[Python-Dev] Comparing PEP 576 and PEP 580
mark at hotpy.org
Sat Jul 7 08:54:05 EDT 2018
On 07/07/18 00:02, Jeroen Demeyer wrote:
> On 2018-07-06 23:12, Guido van Rossum wrote:
>> It's your PEP. And you seem to be struggling with something. But I can't
>> tell quite what it is you're struggling with.
> To be perfectly honest (no hard feelings though!): what I'm struggling
> with is getting feedback (either positive or negative) from core devs
> about the actual PEP 580.
>> At the same time I assume you want your PEP accepted.
> As I also said during the PEP 575 discussion, my real goal is to solve a
> concrete problem, not to push my personal PEP. I still think that PEP
> 580 is the best solution but I welcome other suggestions.
>> And how do they feel about PEP 576? I'd like to see some actual debate
>> of the pros and cons of the details of PEP 576 vs. PEP 580.
> I started this thread to do precisely that.
> My opinion: PEP 580 has zero performance cost, while PEP 576 does make
> performance for bound methods worse (there is no reference
> implementation of the new PEP 576 yet, so that's hard to quantify for
There is a minimal implementation and has been for a while.
There is a link at the bottom of the PEP.
Why do you claim it will make the performance of bound methods worse?
You provide no evidence of that claim.
> now). PEP 580 is also more future-proof: it defines a new protocol which
> can easily be extended in the future. PEP 576 just builds on PyMethodDef
> which cannot be extended because of ABI compatibility (putting
> __text_signature__ and __doc__ in the same C string is a good symptom of
> that). This extensibility is important because I want PEP 580 to be the
> first in a series of PEPs working out this new protocol. See PEP 579 for
> the bigger picture.
PEP 576 adds a new calling convention which can be used by *any* object.
Seems quite extensible to me.
> One thing that might count against PEP 580 is that it defines a whole
> new protocol, which could be seen as too complicated. However, it must
> be this complicated because it is meant to generalize the current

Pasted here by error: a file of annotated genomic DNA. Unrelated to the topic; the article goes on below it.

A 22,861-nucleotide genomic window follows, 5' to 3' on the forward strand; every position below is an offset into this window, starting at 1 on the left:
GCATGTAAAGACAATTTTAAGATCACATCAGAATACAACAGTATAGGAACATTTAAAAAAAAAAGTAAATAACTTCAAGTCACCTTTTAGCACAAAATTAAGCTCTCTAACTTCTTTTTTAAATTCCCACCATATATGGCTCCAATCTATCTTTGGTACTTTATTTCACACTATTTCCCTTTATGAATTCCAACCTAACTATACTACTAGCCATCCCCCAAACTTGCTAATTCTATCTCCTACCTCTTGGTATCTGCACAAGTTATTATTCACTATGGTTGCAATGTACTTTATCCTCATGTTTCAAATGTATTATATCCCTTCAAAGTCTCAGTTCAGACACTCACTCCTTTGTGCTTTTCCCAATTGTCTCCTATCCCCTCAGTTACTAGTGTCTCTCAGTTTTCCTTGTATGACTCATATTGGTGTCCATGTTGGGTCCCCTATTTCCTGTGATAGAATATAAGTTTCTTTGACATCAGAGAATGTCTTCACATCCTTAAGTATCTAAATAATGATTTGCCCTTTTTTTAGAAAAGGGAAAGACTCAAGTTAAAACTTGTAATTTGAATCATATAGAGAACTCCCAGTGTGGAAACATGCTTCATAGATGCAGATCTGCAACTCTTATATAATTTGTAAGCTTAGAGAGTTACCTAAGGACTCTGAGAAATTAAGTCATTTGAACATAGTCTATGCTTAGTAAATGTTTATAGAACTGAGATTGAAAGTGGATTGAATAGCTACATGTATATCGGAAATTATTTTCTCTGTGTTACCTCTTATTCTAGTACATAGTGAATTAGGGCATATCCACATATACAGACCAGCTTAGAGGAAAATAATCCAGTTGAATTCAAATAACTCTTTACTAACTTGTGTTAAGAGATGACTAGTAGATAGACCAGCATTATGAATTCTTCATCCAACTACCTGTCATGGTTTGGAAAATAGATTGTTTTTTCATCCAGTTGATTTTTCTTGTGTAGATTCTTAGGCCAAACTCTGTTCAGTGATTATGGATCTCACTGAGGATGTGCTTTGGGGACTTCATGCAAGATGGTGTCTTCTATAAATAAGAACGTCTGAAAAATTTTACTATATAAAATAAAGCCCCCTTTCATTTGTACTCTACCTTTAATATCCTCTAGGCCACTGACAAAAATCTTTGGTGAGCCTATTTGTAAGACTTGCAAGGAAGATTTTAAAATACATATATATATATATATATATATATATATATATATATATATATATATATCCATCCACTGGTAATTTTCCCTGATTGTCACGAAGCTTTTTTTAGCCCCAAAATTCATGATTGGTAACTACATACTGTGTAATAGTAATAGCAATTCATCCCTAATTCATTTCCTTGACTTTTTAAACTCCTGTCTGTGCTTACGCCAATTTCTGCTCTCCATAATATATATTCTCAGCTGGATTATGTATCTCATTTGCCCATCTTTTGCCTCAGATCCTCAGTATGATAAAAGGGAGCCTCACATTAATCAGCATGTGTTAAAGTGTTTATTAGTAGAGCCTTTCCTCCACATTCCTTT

> behavior and optimizations of built-in functions and methods. There are
> lots of little tricks currently in CPython that must be "ported" to the
> new protocol.
>> OK, so is it your claim that the NumPy developers don't care about which
>> one of these PEPs is accepted or even whether one is accepted at all?
> I don't know, I haven't contacted any NumPy devs yet, so that was just
> my personal feeling. These PEPs are about optimizing callables and NumPy
> isn't really about callables. I think that the audience for PEP 580 is
> mostly compilers (Cython for sure but possibly also Pythran, numba,
> cppyy, ...). Also certain C classes like functools.lru_cache could
> benefit from it.
>> Yet earlier in
>> *this* thread you seemed to claim that PEP 580 requires changes ro
> I don't know what you mean with that. But maybe it's also confusing
> because "FASTCALL" can mean different things: it can refer to a
> PyMethodDef (used by builtin_function_or_method and method_descriptor)
> with the METH_FASTCALL flag set. It can also refer to a more general API
> like _PyCFunction_FastCallKeywords, which supports METH_FASTCALL but
> also other calling conventions like METH_VARARGS.
> I don't think that METH_FASTCALL should be changed (and PEP 580 isn't
> really about that at all). For the latter, I'm suggesting some API
> changes but nothing fundamental: mainly replacing the 5 existing private
> functions _PyCFunction_FastCallKeywords, _PyCFunction_FastCallDict,
> _PyMethodDescr_FastCallKeywords, _PyMethodDef_RawFastCallKeywords,
> _PyMethodDef_RawFastCallDict by 1 public function PyCCall_FASTCALL.
> Hopefully this clears some things up,
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